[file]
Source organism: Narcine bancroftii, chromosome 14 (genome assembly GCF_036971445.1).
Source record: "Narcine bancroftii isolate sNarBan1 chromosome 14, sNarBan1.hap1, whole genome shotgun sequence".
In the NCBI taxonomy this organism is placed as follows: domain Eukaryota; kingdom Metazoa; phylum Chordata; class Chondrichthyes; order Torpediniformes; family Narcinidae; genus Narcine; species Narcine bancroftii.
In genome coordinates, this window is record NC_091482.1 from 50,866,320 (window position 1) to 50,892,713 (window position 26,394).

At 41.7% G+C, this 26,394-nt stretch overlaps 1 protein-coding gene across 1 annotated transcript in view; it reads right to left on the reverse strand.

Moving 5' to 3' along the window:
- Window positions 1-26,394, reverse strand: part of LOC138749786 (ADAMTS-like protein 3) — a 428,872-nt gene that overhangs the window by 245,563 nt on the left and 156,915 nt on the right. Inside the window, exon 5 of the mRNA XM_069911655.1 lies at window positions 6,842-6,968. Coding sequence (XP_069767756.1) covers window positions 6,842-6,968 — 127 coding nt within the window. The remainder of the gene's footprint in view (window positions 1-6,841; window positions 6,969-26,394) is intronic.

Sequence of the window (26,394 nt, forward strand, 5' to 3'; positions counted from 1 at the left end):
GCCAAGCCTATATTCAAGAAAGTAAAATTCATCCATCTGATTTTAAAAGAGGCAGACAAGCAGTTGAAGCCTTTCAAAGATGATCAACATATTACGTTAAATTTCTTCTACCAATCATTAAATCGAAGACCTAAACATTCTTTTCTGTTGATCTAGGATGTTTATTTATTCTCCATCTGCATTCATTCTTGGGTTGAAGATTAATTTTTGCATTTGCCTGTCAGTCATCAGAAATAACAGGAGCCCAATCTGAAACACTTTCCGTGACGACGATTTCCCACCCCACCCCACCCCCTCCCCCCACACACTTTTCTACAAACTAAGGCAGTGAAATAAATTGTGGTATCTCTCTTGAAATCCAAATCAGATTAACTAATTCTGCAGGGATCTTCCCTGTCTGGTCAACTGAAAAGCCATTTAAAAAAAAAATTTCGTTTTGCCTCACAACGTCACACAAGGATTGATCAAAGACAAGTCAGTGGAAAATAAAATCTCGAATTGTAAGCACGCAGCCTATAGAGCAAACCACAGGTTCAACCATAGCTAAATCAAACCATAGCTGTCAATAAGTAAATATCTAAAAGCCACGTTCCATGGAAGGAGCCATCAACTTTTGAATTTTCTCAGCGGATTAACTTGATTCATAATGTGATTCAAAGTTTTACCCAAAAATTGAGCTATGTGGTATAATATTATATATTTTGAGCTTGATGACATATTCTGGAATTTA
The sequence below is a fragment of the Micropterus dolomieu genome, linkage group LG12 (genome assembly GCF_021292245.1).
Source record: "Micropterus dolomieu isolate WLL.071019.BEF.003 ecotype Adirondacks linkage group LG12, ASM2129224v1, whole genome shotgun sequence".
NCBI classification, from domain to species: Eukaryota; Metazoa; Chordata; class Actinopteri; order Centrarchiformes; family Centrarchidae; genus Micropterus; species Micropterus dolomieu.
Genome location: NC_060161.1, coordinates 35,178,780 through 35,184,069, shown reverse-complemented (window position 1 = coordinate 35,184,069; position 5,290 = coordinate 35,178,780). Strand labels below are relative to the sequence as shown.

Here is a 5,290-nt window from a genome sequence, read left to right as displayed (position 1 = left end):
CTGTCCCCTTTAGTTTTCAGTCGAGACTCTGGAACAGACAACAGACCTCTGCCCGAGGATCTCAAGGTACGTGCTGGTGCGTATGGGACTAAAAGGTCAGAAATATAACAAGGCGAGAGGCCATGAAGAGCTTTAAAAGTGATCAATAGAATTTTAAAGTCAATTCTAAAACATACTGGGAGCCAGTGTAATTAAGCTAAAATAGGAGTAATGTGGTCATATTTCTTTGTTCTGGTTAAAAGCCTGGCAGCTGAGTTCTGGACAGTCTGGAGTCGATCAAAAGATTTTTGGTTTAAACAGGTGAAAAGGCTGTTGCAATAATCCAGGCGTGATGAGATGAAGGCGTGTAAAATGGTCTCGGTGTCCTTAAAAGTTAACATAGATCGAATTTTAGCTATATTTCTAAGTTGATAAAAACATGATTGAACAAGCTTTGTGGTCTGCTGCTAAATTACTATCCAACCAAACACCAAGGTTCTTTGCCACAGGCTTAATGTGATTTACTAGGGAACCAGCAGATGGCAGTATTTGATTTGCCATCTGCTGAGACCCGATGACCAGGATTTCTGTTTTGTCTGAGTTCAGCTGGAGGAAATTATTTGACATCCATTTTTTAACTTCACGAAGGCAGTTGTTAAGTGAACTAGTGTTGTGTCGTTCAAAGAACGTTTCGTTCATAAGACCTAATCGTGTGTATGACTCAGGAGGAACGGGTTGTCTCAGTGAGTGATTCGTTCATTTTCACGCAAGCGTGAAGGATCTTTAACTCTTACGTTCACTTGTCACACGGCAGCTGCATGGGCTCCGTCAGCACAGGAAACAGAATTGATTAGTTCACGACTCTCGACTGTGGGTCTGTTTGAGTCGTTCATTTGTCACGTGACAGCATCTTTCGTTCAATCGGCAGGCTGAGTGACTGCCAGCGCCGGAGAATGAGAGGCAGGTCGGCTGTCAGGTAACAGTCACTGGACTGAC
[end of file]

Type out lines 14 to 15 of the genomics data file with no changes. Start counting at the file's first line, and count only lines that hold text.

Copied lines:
Here is a 5,290-nt window from a genome sequence, read left to right as displayed (position 1 = left end):
CTGTCCCCTTTAGTTTTCAGTCGAGACTCTGGAACAGACAACAGACCTCTGCCCGAGGATCTCAAGGTACGTGCTGGTGCGTATGGGACTAAAAGGTCAGAAATATAACAAGGCGAGAGGCCATGAAGAGCTTTAAAAGTGATCAATAGAATTTTAAAGTCAATTCTAAAACATACTGGGAGCCAGTGTAATTAAGCTAAAATAGGAGTAATGTGGTCATATTTCTTTGTTCTGGTTAAAAGCCTGGCAGCTGAGTTCTGGACAGTCTGGAGTCGATCAAAAGATTTTTGGTTTAAACAGGTGAAAAGGCTGTTGCAATAATCCAGGCGTGATGAGATGAAGGCGTGTAAAATGGTCTCGGTGTCCTTAAAAGTTAACATAGATCGAATTTTAGCTATATTTCTAAGTTGATAAAAACATGATTGAACAAGCTTTGTGGTCTGCTGCTAAATTACTATCCAACCAAACACCAAGGTTCTTTGCCACAGGCTTAATGTGATTTACTAGGGAACCAGCAGATGGCAGTATTTGATTTGCCATCTGCTGAGACCCGATGACCAGGATTTCTGTTTTGTCTGAGTTCAGCTGGAGGAAATTATTTGACATCCATTTTTTAACTTCACGAAGGCAGTTGTTAAGTGAACTAGTGTTGTGTCGTTCAAAGAACGTTTCGTTCATAAGACCTAATCGTGTGTATGACTCAGGAGGAACGGGTTGTCTCAGTGAGTGATTCGTTCATTTTCACGCAAGCGTGAAGGATCTTTAACTCTTACGTTCACTTGTCACACGGCAGCTGCATGGGCTCCGTCAGCACAGGAAACAGAATTGATTAGTTCACGACTCTCGACTGTGGGTCTGTTTGAGTCGTTCATTTGTCACGTGACAGCATCTTTCGTTCAATCGGCAGGCTGAGTGACTGCCAGCGCCGGAGAATGAGAGGCAGGTCGGCTGTCAGGTAACAGTCACTGGACTGAC